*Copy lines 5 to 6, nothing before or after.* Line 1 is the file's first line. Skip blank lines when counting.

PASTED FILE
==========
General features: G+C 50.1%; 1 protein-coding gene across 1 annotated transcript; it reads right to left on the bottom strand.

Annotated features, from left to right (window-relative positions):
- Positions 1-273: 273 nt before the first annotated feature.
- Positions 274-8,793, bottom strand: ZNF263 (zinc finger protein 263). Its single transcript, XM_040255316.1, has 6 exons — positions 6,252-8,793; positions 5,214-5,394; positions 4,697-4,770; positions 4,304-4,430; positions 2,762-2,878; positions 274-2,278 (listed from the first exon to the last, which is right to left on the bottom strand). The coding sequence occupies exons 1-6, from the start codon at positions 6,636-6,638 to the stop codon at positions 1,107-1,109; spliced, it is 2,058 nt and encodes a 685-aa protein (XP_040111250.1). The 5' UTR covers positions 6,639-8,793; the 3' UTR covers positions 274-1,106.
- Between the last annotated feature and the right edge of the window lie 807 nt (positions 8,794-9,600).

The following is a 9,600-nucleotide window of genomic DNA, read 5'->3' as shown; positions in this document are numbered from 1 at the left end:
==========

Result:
- Between the last annotated feature and the right edge of the window lie 807 nt (positions 8,794-9,600).

The following is a 9,600-nucleotide window of genomic DNA, read 5'->3' as shown; positions in this document are numbered from 1 at the left end: